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A reporter’s journey from the biz desk to the classroom


The campus of Northwestern University. Photo by Meena Thiruvengadam

When I took my first job out of college at the San Antonio Express-News, I figured I’d go back to grad school in a few years. The time passed and it didn’t happen. A couple of jobs and a few more years later, I finally traded my employee badge for a school ID.

At the time, I was working as a reporter covering Treasury, Fed and economic news for Dow Jones Newswires and contributing to The Wall Street Journal in Washington.  There were frequent early mornings, lots of late nights and countless trips to the Carolinas and Virginia. I generated thousands of bylines, made dozens of videos and learned so much about economic and monetary policy that I might be able to win a few bucks on a game show one day. It was a great adventure, but I knew combining a wire service job with graduate school would make for a long, tough juggle — one whose demands I knew I didn’t have the patience and energy for.

So I decided to use the economy’s yawn as a chance to step out of the workforce and go back to school. I wanted to learn more about my business, my craft and the topics I cover.

Journalism isn’t medicine. It isn’t law, and it isn’t rocket science, but good journalism still requires skill and subject matter expertise. Journalism school can be a good place to develop both.

While journalists are required to be subject-matter experts, technically proficient and to juggle the sometimes competing demands of multimedia newsrooms, journalism is one industry where advanced education isn’t as highly valued as in other sectors. Most journalism jobs don’t require graduate degrees, and some of the best and brightest careers have been built on undergraduate degrees and long climbs into bigger and better news markets.

But journalism today isn’t what it was a few decades ago.

“When I entered the business, the only technical skills you needed were to know how to operate a keyboard and a pencil,” said Gabriel Kahn, a former Wall Street Journal reporter, now a journalism professor at the University of Southern California. “That’s no longer the case. Multimedia storytelling skills are a must.”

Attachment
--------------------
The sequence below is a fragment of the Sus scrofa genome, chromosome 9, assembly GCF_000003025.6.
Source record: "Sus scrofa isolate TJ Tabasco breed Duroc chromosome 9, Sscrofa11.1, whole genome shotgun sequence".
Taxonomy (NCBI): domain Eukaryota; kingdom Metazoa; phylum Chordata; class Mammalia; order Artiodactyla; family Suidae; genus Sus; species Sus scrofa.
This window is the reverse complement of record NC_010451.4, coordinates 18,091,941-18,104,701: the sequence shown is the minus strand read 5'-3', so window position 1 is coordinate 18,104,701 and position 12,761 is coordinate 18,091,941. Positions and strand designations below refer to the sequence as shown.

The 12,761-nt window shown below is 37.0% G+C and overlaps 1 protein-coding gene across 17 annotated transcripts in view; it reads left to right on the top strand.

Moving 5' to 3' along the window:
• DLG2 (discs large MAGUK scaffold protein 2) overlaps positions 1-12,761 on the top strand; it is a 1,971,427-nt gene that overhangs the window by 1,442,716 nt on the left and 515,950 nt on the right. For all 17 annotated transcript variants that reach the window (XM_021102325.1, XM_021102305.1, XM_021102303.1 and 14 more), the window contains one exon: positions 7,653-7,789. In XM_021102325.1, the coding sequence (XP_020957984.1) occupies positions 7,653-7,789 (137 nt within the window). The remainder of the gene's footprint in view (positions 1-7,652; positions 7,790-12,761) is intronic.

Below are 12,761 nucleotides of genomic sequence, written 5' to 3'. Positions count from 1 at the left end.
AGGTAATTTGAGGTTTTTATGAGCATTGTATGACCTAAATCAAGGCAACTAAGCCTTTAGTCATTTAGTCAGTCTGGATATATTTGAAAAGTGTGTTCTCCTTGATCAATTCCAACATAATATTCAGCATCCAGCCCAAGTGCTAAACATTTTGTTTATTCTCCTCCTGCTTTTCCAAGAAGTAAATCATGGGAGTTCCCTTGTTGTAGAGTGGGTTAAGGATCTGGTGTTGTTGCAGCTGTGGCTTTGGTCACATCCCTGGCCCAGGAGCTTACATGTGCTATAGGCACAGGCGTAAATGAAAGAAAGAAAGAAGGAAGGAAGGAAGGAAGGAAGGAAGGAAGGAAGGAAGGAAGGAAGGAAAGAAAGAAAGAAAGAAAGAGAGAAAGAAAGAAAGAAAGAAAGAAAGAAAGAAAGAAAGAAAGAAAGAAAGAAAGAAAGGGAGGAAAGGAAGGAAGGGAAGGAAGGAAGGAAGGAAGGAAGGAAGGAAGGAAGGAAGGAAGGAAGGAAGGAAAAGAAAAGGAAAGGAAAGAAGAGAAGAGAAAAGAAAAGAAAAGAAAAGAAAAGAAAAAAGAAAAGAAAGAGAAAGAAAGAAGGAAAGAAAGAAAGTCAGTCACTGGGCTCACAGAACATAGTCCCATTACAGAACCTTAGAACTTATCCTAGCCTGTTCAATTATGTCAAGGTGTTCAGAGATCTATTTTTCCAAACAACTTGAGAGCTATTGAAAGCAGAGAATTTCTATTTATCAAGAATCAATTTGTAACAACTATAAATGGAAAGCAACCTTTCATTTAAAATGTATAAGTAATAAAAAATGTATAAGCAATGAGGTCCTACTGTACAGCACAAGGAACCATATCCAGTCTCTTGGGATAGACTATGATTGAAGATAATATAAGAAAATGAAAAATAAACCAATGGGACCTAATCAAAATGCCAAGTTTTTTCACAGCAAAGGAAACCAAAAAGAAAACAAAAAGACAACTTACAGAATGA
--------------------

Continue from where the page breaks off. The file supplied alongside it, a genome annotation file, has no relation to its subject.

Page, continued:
Meena Thiruvengadam

Journalists need more technical skills than ever before, have fewer newsroom mentors and are working in an industry grappling to figure out its future. Graduate journalism schools can offer a path to developing the reporting, writing and multimedia skills necessary to be more effective storytellers, to picking up new technical skills and to researching how to build a more sustainable and stable industry. It isn’t the only path, but for career switchers and career journalists alike, it can be a good one.

I chose graduate journalism school because I wanted to lay the foundation for a career on the business side of journalism and pick up some new multimedia skills. Ultimately, I enrolled in Northwestern University’s Medill School because it allowed me to best tailor the curriculum to my interests. A scholarship allowed me to make it affordable.

While at Northwestern, I didn’t take a single reporting course.  Instead, my degree combined interactive, video production, audience engagement, and business courses. I completed a series of media management classes and a macroeconomics class at the Kellogg School of Management. For my final capstone project, I studied ways in which publications can use online archives to generate additional revenue and increase audience engagement over longer periods of time.

Here’s what I learned:

  1. I’m really interested in the economics of content, in audience engagement and in social media strategy.
  2. I find product pricing and valuation fascinating. A finance course exploring pricing problems and valuation approaches provided some of the best insights into the current state of the media industry.
  3. Writing is one of the things I do best. The most consistent positive feedback I received during school was about the strength of my writing, which also improved as a result of having more time to think more critically about what I was writing.
  4. I am good at interpreting audience analytics, devising audience engagement strategies and can pull off complex video projects, but writing JavaScript will likely never bring me joy or great success.

Leaving a job to go back to school wasn’t easy, but I’m now smarter than I was before, and I feel better prepared for the jobs I want in the years to come. That’s made journalism grad school a worthwhile piece of my career puzzle.


In Basics, Career tips, Featured, Jobs.

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